The people who think that we can replace teachers with computers by sitting whole classrooms of children down at Chromebooks to be taught (yes, this is actually happening in public schools, and on a large scale)--that, in other words, teachers can be replaced by computers--need to find another line of work.

The only thing such an education will be able to produce is a bunch of socially-challenged button pushers who can follow a script, but can't make simple judgments about basic things.

The public school policymakers who blather on about "critical thinking skills" and think that somehow computers are going to help in this process need to employ a little critical thinking themselves, and I'm not confident they know how to do that.

Monday, July 01, 2019

A Review of Patrick Deneen's Why Liberalism Failed, Part I

Patrick Deneen's new book, Why Liberalism Failed, has caused a bit of a stir, largely because it implicates thinking of those on both sides of the political spectrum on the problem of what is wrong with our culture. It won't make those who call themselves conservatives happy and it won't make those who call themselves liberals happy either. And the reason for this is that conservatism—at that strain of conservatism that fashions itself "libertarian"--shares the same basic assumption as the liberals.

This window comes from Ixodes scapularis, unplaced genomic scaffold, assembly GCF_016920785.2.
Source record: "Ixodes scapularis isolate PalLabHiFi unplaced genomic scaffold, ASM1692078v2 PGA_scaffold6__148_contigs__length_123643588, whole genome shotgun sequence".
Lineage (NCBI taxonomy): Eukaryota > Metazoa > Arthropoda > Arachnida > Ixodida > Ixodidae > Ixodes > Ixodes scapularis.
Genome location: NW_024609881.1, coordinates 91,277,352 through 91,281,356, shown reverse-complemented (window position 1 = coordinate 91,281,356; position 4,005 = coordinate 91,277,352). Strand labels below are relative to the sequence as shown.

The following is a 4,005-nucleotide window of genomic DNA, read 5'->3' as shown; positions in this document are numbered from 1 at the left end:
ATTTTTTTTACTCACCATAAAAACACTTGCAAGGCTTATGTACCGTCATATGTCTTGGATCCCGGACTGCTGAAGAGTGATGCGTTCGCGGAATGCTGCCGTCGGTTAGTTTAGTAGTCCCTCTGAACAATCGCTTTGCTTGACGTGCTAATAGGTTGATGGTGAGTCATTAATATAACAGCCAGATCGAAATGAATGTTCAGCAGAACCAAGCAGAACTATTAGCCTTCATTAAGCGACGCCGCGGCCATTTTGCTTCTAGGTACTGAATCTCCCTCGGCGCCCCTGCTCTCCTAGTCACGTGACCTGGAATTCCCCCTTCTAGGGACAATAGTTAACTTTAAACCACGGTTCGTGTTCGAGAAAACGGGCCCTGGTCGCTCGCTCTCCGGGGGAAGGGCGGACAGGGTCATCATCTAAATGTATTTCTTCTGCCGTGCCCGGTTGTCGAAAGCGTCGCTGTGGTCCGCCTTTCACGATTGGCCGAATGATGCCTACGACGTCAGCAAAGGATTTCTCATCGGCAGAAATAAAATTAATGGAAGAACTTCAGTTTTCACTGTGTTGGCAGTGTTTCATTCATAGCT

The difference between liberals and libertarians—as I have said many times—is only three or four letters.

In fact the reason I'm blogging on it now, is my recent Twitter exchange with Andrew Walker, the former Baptist ELRC director who recently left that organization to return here to Kentucky to take a position with his alma mater, Southern Baptist Theological Seminary. Andrew and I worked together as lobbyists several years ago, and so we know each other well. I took the opportunity of yanking his chain about a tweet with an endorsement (and link) to Paul D. Miller's "Against 'Conservative Democracy'," an article which was remarkable largely for its lack of insightfulness. I see he has since redeemed himself by tweeting a link to the far more insightful thinker, the British philosopher Roger Scruton, even though what Scruton says and what Miller says are quite different, if not completely inconsistent.

Anyway, it prompted me to ahead and start on Deneen's book, which I will be reviewing in several posts over the next week or so.